Situation in Mosul
One week ago Mossul was captured by isis. Today we went to the last buildings, reachable by armored vehicles. We came from Erbil to Mosul without any problems. According to one of the generals, we were the only journalists there so far. At the moment, Mosul seems stable and calm – but in the hands of terrorists. Many broadcast vehicles are positioned near Erbil at an Iraqi refugee shelter, where they do multiple interviews. Gasoline is short these days as most of it has been transported to the front. As a result, the queues in front of the gas stations are hundreds of meters long. Despite the long waits people stay peaceful. Soon, the provisions with gas should have stabilized.
Situation in Kirkuk
Today we went to Kirkuk. The security situation there has been very difficult for some time now; the city has been through turbulent times during past years. Due to this, things had to clarified before we could visit: How exactly would we be able to go there via what route, and how were we supposed to go back?
The street from Erbil to Kirkuk is well constructed and has two lanes per direction. With the appropriate vehicle and driver you can go there as fast as on a German Autobahn. We waited for our escort at the checkpoint to Kirkuk. I always say: To me, the Peshmerga are the smiling soldiers. And I was right again: The soldier greeted us smiling.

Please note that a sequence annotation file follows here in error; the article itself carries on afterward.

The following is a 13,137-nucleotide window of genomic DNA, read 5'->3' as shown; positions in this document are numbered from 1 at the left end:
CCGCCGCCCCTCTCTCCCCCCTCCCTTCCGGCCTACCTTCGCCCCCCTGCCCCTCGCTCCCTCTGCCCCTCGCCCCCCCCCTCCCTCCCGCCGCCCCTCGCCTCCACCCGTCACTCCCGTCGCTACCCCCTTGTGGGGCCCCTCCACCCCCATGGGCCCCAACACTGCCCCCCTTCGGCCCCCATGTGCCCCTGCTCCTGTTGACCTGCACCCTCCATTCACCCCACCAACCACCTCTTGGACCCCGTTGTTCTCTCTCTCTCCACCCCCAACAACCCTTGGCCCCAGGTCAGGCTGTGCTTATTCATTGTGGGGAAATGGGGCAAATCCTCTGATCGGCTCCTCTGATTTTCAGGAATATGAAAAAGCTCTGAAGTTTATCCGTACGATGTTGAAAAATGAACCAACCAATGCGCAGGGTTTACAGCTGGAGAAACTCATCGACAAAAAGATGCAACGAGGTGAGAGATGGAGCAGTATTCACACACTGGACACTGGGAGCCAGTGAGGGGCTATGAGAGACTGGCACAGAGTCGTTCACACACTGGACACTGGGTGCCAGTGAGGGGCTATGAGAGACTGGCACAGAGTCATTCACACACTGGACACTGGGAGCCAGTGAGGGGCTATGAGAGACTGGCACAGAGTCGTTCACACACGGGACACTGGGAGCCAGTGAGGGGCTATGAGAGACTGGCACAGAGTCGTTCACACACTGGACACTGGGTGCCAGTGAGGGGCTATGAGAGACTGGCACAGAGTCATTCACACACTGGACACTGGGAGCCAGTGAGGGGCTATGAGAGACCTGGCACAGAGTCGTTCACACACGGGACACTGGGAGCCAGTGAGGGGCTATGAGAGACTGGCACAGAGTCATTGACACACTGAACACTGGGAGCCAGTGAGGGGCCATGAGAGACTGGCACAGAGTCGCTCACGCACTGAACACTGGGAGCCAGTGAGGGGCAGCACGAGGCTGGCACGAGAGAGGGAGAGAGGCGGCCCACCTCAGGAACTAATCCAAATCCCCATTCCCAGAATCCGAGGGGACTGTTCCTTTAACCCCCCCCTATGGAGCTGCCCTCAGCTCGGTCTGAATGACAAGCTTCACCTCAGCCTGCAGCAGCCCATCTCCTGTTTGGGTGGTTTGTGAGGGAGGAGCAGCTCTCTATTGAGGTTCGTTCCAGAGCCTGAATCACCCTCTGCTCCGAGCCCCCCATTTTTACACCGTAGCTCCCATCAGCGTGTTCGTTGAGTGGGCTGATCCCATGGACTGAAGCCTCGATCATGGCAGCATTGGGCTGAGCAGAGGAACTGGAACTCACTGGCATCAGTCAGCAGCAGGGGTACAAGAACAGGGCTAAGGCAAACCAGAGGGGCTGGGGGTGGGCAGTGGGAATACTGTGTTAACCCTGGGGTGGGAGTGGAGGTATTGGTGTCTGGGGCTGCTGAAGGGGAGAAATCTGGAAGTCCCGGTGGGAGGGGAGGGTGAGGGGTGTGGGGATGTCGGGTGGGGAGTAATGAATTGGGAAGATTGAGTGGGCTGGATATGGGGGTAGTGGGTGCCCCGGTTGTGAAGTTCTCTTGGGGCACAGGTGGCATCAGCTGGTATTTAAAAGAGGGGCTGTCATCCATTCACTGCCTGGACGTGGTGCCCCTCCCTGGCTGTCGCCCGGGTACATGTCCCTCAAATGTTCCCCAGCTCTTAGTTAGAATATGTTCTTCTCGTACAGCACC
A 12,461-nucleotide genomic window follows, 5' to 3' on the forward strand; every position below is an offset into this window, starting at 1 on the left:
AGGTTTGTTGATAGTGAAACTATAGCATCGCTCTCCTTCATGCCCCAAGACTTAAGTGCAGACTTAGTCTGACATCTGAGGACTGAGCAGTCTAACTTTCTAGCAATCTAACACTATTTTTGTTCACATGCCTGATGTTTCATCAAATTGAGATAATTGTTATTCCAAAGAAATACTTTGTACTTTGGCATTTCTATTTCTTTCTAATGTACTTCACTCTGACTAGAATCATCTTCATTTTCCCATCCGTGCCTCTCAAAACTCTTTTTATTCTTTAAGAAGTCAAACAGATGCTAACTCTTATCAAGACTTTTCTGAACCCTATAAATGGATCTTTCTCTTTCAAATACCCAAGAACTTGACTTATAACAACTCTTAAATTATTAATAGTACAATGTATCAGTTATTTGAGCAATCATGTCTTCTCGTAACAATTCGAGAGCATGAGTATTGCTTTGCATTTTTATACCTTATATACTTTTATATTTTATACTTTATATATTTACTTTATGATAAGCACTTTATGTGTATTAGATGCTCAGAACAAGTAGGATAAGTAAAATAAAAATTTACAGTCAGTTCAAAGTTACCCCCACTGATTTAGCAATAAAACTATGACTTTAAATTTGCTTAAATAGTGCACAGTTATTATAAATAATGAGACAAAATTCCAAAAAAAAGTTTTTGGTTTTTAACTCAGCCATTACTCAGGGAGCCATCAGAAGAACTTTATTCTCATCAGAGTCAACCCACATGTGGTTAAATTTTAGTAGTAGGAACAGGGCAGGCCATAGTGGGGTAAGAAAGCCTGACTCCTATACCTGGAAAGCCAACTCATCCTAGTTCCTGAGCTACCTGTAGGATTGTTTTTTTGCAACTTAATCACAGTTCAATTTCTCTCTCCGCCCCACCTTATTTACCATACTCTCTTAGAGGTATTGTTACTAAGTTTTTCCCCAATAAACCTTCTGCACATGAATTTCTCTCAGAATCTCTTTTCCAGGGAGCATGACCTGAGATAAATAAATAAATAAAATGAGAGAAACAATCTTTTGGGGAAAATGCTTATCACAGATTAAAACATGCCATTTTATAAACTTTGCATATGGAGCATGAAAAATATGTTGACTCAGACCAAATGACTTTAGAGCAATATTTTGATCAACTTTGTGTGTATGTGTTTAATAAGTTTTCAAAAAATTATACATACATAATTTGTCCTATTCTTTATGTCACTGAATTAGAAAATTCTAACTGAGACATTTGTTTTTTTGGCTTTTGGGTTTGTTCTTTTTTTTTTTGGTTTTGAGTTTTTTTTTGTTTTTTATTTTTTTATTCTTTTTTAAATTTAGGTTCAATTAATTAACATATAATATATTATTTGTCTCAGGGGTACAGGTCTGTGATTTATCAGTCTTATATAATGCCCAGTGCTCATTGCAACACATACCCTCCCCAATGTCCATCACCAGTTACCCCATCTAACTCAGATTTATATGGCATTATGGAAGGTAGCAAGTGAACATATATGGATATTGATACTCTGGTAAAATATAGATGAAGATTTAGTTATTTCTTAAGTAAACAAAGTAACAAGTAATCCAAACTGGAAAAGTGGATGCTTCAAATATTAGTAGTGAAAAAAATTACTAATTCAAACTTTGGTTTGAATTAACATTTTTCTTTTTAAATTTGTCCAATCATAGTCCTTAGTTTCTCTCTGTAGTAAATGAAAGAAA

First, we drove to Governor Najmaldun Karim (PUK). He gave us an interview in English about the situation in Kirkuk. Basically, he told us that although Peshmerga forces alone will not be able to drive off the ISIS they will be able to keep the ISIS out of Kurdistan.
After that, we went to the Kirkuk airport. The general there gave us an interview – in German, to our astonishment. He is a German citizen and has been living there for 20 years. Then he gave us permission („On your own risk!“) to visit the Peshmerga forces at the front south of Kirkuk. Only at this point we had to put on our protective gear, bulletproof vests and helmets. For this region there are warnings issued concerning snipers, and unnecessary risks are generally avoided.